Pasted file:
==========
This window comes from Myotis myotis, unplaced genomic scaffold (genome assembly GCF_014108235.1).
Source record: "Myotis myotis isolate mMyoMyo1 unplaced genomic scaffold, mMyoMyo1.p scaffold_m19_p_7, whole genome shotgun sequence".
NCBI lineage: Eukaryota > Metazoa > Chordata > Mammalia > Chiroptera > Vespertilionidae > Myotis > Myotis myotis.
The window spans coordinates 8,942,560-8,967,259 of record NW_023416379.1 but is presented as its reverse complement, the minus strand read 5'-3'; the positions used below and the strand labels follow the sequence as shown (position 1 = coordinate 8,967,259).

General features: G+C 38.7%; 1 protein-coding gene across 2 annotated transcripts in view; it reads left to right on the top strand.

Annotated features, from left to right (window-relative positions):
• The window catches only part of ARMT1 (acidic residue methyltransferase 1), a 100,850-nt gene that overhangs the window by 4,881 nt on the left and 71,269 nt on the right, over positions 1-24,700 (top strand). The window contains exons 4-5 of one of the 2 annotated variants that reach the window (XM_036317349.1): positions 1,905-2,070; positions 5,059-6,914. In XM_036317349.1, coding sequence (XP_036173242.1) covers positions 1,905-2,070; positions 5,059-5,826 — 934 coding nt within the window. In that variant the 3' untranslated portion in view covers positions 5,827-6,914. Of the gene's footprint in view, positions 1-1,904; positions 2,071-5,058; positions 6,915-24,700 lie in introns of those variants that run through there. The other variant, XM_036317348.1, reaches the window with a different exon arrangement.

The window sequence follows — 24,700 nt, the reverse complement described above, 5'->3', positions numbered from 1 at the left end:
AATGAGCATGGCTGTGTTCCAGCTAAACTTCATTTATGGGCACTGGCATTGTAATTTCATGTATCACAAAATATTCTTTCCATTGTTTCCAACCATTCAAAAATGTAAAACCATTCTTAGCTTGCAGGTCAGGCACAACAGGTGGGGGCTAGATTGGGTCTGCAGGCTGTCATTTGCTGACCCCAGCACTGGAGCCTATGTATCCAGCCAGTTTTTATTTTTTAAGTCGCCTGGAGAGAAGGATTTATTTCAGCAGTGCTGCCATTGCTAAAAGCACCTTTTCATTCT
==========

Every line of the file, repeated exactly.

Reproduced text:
This window comes from Myotis myotis, unplaced genomic scaffold (genome assembly GCF_014108235.1).
Source record: "Myotis myotis isolate mMyoMyo1 unplaced genomic scaffold, mMyoMyo1.p scaffold_m19_p_7, whole genome shotgun sequence".
NCBI lineage: Eukaryota > Metazoa > Chordata > Mammalia > Chiroptera > Vespertilionidae > Myotis > Myotis myotis.
The window spans coordinates 8,942,560-8,967,259 of record NW_023416379.1 but is presented as its reverse complement, the minus strand read 5'-3'; the positions used below and the strand labels follow the sequence as shown (position 1 = coordinate 8,967,259).

General features: G+C 38.7%; 1 protein-coding gene across 2 annotated transcripts in view; it reads left to right on the top strand.

Annotated features, from left to right (window-relative positions):
• The window catches only part of ARMT1 (acidic residue methyltransferase 1), a 100,850-nt gene that overhangs the window by 4,881 nt on the left and 71,269 nt on the right, over positions 1-24,700 (top strand). The window contains exons 4-5 of one of the 2 annotated variants that reach the window (XM_036317349.1): positions 1,905-2,070; positions 5,059-6,914. In XM_036317349.1, coding sequence (XP_036173242.1) covers positions 1,905-2,070; positions 5,059-5,826 — 934 coding nt within the window. In that variant the 3' untranslated portion in view covers positions 5,827-6,914. Of the gene's footprint in view, positions 1-1,904; positions 2,071-5,058; positions 6,915-24,700 lie in introns of those variants that run through there. The other variant, XM_036317348.1, reaches the window with a different exon arrangement.

The window sequence follows — 24,700 nt, the reverse complement described above, 5'->3', positions numbered from 1 at the left end:
AATGAGCATGGCTGTGTTCCAGCTAAACTTCATTTATGGGCACTGGCATTGTAATTTCATGTATCACAAAATATTCTTTCCATTGTTTCCAACCATTCAAAAATGTAAAACCATTCTTAGCTTGCAGGTCAGGCACAACAGGTGGGGGCTAGATTGGGTCTGCAGGCTGTCATTTGCTGACCCCAGCACTGGAGCCTATGTATCCAGCCAGTTTTTATTTTTTAAGTCGCCTGGAGAGAAGGATTTATTTCAGCAGTGCTGCCATTGCTAAAAGCACCTTTTCATTCT